Meaningful and Productive Interfaith Dialogue is a Conversation between Two People

I want to share my reflections on an interesting experience that I had last semester in two parts, one for each of the valuable lessons that I learned from the experience. I had the opportunity to put all of the thought and time that I have been concentrating on interfaith dialogue to work at my student congregation in Sioux Falls, South Dakota. I was asked to participate in a meeting that a congregant had organized. The goal of the meeting was to assemble a mixed group of Jews and Evangelical Christians to talk about Israel and how the two groups could work together to support the Jewish state. As I’ve mentioned in previous reflections, I entered my fellowship this year quite ambivalent about interfaith dialogue, but through my work with highly educated Christians that are knowledgeable in their faith and liberal in their outlook, I was able to break through my ambivalence. Yet the thought of working with Evangelical Christians stirred my dormant ambivalence.

As it turned out, the meeting was a fantastic learning opportunity in which I had the pleasure to meet some incredible people. Each of the Christians at the meeting except for one was an ordained minister. The meeting began with each of us taking a moment to share why Israel was important to us. Three pastors went first, and each used theological and biblical language to describe their relationship with Israel. When I spoke, I spoke about briefly about my ideological commitment to Israel, but mostly about my personal relationship with Israel. I mentioned that my concern for Israel’s safety and security was not theoretical at all. I have real friends and family who serve in the army there, and a fiancée who spent many nights during the Gulf War as an innocent child forced to sleep in a bomb shelter because of the rockets that Hussein fired upon her kibbutz. Amazingly, when the next pastor whose turn it was to speak, he mentioned that he had been to Israel three times, twice in uniform and once in civilian clothing. In the middle of his response, he suddenly rose and walked toward me and extended his hand. “In the Gulf War,” he said, “I was deployed to protect your fiancée’s kibbutz from the scud missiles, but I’ve never actually met anyone who knows someone that I was sent to protect. It’s an honor.” It was a powerful moment that cut through all of our religious, cultural, and rhetorical differences. The rest of the conversation turned to focus on how each of us as human beings are complex individuals, that labels like “evangelical” distract from the human connections that we share. We noted how much diversity there was just among the Jews in the room, and how much diversity there was among the Evangelicals.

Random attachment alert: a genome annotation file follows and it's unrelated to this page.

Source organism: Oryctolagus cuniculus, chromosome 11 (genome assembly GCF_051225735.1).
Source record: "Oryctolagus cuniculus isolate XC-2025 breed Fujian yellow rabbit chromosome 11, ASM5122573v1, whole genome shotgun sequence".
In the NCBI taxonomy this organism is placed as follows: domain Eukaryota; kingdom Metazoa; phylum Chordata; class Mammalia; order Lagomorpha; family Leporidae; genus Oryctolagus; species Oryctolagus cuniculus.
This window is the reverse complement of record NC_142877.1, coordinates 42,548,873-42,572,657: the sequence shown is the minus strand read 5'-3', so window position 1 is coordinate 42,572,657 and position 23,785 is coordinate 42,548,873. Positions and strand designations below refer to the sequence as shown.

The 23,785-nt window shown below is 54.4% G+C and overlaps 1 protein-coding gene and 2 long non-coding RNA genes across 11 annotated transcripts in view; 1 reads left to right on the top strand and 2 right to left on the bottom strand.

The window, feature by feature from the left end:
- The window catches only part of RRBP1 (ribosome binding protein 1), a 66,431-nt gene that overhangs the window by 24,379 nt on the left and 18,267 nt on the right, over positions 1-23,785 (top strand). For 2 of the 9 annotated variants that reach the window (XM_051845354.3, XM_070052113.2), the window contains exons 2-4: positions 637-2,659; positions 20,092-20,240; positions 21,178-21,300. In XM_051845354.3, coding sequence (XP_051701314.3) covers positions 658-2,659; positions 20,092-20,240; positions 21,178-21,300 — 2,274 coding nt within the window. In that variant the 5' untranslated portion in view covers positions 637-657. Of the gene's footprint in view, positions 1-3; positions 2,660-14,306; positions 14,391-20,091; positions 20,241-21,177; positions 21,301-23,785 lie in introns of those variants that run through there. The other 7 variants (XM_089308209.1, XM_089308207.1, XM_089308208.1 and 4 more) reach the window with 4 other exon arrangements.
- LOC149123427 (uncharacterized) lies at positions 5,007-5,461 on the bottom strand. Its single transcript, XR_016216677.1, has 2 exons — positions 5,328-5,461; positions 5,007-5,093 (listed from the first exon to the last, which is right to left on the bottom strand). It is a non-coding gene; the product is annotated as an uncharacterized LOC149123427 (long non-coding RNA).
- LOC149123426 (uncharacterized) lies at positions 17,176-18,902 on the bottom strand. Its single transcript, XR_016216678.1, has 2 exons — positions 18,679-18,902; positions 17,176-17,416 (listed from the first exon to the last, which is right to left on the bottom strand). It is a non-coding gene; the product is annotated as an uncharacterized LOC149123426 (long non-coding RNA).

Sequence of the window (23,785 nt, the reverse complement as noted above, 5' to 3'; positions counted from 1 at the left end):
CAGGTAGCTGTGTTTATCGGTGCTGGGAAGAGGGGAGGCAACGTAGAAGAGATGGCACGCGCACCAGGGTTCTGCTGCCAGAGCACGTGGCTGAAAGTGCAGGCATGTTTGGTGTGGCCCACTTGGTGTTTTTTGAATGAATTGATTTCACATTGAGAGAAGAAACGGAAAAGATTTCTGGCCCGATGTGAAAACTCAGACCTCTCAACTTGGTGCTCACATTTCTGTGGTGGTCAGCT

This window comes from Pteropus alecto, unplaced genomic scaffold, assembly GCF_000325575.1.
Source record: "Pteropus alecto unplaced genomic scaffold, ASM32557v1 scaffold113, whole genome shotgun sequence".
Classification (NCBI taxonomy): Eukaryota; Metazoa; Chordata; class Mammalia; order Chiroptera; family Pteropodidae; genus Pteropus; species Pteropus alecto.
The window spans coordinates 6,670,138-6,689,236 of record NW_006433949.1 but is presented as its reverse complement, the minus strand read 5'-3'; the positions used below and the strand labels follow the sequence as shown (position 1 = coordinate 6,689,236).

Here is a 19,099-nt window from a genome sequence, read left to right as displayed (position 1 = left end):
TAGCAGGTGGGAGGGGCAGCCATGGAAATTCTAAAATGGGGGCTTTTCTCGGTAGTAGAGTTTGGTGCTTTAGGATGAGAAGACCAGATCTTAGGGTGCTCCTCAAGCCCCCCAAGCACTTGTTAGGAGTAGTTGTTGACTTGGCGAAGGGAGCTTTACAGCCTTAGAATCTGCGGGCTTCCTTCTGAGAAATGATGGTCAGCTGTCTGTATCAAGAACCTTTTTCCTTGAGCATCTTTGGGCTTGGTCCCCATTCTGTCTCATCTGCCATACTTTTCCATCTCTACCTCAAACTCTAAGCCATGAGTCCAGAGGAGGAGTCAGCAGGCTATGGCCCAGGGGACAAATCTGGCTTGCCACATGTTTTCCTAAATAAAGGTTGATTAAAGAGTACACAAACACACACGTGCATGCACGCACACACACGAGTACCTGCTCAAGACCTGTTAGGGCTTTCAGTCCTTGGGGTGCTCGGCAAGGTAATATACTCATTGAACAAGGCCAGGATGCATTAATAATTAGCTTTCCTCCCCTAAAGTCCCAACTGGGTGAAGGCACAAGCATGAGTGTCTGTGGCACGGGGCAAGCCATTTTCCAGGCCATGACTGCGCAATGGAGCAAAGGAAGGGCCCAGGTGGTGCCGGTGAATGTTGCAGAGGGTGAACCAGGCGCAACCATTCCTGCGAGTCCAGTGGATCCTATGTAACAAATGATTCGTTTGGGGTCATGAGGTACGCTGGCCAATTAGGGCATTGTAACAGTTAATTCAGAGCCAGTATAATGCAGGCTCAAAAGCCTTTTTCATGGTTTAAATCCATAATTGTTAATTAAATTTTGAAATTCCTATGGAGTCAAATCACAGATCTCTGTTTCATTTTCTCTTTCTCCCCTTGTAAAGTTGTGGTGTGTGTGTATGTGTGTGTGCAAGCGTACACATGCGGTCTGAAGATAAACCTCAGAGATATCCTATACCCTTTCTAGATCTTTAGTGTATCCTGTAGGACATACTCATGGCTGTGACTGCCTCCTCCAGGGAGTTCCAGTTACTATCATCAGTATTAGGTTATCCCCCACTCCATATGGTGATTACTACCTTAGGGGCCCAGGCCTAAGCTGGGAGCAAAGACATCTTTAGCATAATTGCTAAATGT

I often find myself surrounded by people very distrustful of Evangelical Christianity. It was this distrust that made me nervous to attend the meeting. The distrust is not entirely misguided. I am sure that had the conversation turned political, especially regarding domestic policy, I would have passionately disagreed with many of the pastors’ views. Yet what my prejudice failed to note was that speaking about groups in the abstract detracts from each person’s individuality. The meeting was not a conversation between Jews and Evangelicals, but rather a conversation between me, David, Bijorn, and the others—a conversation between human beings. During the meeting I realized that I can solve my ambivalence by regarding interfaith conversations not as conversations between Judaism and Christianity, for example, but a conversation between Jewish people and Christian people, a dialogue between human beings.